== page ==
Archive Event Highlight
How I Did It: Filmmakers Discuss ‘The Night Doctrine’ After Screening
by Chad Bouchard
Freelance journalist Lynzy Billing traveled to Afghanistan at the beginning of 2019 without a clear reporting plan – she was just looking for answers to questions about what had happened to her mother and sister, who were killed during a night raid nearly three decades ago. That story led her on four-year journey in which she uncovered CIA-backed night raids that killed hundreds of Afghan civilians with no accountability.
During a discussion on Oct. 5 that followed a screening of her animated film on the subject, The Night Doctrine, Billing told OPC Vice President Azmat Khan, the director of the Simon and June Li Center for Global Journalism at Columbia University, that her investigation began to grow while she was exploring Rodat, a rural district in the middle of Nangarhar province. Residents recommended that she speak to a woman named Mahzala about the fate of her two sons, who had been shot and killed in a raid only three months before.
“She didn’t have anyone to talk to, to go to, to find answers as to what had happened. So I told her I’d go to provincial officials on her behalf,” Billing said. After returning to Kabul, she said she put everything else on hold, “and [Mahzala] became this proper driving force behind looking into this story. I was like ‘this is mad. Her two sons had been killed, no one was giving her answers, no one really cares. So that just shifted everything.”
The OPC and Li Center co-hosted the screening and discussion with Billing and filmmaker Almudena Toral, which was part of the OPC program series “How I Did It” that convenes journalists, producers and editors to discuss exceptional work.
Before the film project began, Billing’s investigation first resulted in a story for ProPublica, titled “The Night Raids,” which documented U.S. operations in rural areas and took careful counts of people killed in the raids. She checked her findings with witnesses, local hospitals and a forensic pathologist she recruited to help. Billing visited the sites of more than 30 night raids and conducted more than 350 interviews with current and former Afghan and U.S. government officials, Afghan and U.S. defense and security officials and former CIA intelligence officers.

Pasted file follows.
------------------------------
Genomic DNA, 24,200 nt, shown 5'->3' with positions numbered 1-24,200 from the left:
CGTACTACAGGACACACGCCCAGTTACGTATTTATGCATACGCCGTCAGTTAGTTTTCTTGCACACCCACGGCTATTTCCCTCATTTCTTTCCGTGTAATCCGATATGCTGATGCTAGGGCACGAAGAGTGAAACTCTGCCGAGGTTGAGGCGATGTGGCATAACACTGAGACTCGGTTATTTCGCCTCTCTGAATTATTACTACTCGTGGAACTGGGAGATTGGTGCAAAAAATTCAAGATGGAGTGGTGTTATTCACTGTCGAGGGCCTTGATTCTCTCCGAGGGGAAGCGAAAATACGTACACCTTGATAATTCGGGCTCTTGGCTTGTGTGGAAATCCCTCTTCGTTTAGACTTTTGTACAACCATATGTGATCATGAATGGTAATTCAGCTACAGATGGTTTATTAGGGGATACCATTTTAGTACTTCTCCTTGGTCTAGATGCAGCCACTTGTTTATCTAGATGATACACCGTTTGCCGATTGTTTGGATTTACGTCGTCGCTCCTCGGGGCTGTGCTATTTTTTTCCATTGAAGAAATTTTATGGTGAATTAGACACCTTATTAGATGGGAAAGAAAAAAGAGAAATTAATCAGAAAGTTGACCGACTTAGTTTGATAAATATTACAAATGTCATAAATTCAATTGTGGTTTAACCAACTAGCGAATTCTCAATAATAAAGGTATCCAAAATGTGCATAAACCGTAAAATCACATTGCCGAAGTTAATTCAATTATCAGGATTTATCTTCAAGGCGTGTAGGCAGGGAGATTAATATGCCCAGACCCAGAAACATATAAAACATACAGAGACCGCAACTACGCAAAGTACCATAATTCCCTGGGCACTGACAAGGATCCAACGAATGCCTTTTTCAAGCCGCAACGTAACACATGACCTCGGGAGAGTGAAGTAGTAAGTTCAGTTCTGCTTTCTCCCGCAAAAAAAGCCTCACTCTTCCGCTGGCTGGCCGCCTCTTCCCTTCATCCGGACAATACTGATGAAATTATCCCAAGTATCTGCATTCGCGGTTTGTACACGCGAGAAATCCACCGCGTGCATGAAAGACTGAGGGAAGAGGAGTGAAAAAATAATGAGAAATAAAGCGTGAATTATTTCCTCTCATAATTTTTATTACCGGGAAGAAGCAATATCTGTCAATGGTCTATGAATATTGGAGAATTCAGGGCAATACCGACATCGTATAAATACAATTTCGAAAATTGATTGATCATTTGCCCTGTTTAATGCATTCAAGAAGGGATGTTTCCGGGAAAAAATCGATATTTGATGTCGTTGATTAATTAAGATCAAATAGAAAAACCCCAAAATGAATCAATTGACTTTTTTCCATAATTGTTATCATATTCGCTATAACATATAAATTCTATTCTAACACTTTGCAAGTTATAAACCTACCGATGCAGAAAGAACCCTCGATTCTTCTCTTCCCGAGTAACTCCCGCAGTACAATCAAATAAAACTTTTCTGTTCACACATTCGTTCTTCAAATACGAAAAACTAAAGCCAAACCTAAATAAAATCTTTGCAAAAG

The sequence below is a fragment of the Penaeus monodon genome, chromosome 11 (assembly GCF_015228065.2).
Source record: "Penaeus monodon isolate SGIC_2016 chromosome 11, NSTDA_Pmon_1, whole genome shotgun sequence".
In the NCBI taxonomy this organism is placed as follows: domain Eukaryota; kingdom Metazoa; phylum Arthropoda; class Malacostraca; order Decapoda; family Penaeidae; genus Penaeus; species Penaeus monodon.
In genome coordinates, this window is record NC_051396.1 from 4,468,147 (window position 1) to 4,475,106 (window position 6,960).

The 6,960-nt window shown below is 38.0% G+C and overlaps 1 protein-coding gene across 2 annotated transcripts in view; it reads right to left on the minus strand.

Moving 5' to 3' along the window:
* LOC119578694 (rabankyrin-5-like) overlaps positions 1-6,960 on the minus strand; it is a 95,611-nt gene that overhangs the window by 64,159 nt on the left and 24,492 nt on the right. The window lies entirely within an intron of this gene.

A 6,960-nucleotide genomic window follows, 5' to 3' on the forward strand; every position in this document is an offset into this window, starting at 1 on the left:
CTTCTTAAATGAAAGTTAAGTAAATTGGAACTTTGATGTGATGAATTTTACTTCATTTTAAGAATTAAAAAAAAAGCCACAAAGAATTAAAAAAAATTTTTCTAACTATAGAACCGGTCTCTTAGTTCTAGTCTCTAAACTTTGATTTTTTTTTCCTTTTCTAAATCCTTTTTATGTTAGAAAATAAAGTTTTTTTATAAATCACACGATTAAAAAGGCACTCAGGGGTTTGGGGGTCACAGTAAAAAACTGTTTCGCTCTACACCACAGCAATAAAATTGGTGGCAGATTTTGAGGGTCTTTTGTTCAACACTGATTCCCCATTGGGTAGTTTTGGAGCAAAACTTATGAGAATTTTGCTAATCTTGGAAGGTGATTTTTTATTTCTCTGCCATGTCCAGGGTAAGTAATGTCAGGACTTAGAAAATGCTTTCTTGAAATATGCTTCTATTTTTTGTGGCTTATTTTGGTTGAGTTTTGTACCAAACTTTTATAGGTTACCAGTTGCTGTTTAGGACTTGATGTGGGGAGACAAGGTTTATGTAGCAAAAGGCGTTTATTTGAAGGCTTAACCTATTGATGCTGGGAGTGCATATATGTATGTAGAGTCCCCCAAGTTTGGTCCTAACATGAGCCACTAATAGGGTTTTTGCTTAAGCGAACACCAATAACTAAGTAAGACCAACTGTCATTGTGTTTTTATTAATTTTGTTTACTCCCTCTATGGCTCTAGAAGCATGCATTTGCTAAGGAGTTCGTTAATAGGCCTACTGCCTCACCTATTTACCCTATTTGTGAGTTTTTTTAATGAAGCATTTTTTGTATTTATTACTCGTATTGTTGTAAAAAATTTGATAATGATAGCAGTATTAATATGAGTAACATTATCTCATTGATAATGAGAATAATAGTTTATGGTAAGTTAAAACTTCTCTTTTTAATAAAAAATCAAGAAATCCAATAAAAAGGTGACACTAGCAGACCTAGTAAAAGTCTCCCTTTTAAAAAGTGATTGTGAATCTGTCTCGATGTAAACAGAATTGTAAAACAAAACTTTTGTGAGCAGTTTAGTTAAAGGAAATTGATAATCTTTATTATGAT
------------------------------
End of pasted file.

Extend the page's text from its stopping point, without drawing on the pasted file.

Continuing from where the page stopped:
Billing started her work without any outside funding, and after a few months pitched it to The New York Times, which declined the story. Then, she pitched it to ProPublica, which took on the project and allowed her to take her reporting deeper. The story, which focused on one of four CIA-backed Zero Units, won several awards including the OPC’s Ed Cunningham Award and the Mike Berger Award from Columbia Journalism School.
Toral said her film collaboration with Billing started at ProPublica in 2020, when Tracy Weber, ProPublica managing editor, introduced them. Weber thought Billing’s evidence video would make a good basis for a short video piece.
“Let me tell you, Lynzy’s work was impressive, honestly,” Toral said. “She documented hundreds of raids by herself, in the middle of Afghanistan. It was kind of completely insane,” and included an extensive database that Billing and Toral combed through to find a particularly detailed raid to cover.
Khan asked Toral what led them to the decision to animate the film. Toral said Billing had started filming supplemental footage for a piece in 2021, and had already been discussing a hybrid production with some animated elements.
“But when the U.S. pulled out of Afghanistan, obviously everything was upside down. Then it was very clear that we needed to switch more to animation, partially to protect the sources,” she said.
What had originally been an idea for a three- to five-minute video expanded to 17 minutes, all animated by their “genius” colleague, Mauricio Rodriguez-Pons.
Billing discussed some of the safety considerations for sources for the project, which included interviews with members of the Zero Units.
“For their safety, because they were still inside the units at the time, I would find certain restaurants to meet them in or arrange cars there to meet me. I supplied them with sim cards and different ways, they would put things on the sim cards and hand them over to me and I’d give them a clean one, and swap in and out like that,” she said.
She said she met the forensic pathologist she worked with, Muhammad Rehman Shirzad, while reporting on his laboratory for a previous story. He was eager to work on the project and used a variety of government records to help verify the identities of the dead. Billing said the two worked closely together and postponed or avoided trips if they felt something was off.
“I think it was easier because it was just the two of us, a really small team. We weren’t going in with camera crews and security and a sound guy, we were just going ourselves.”
Click the window below to watch a recording of the discussion that followed the screening.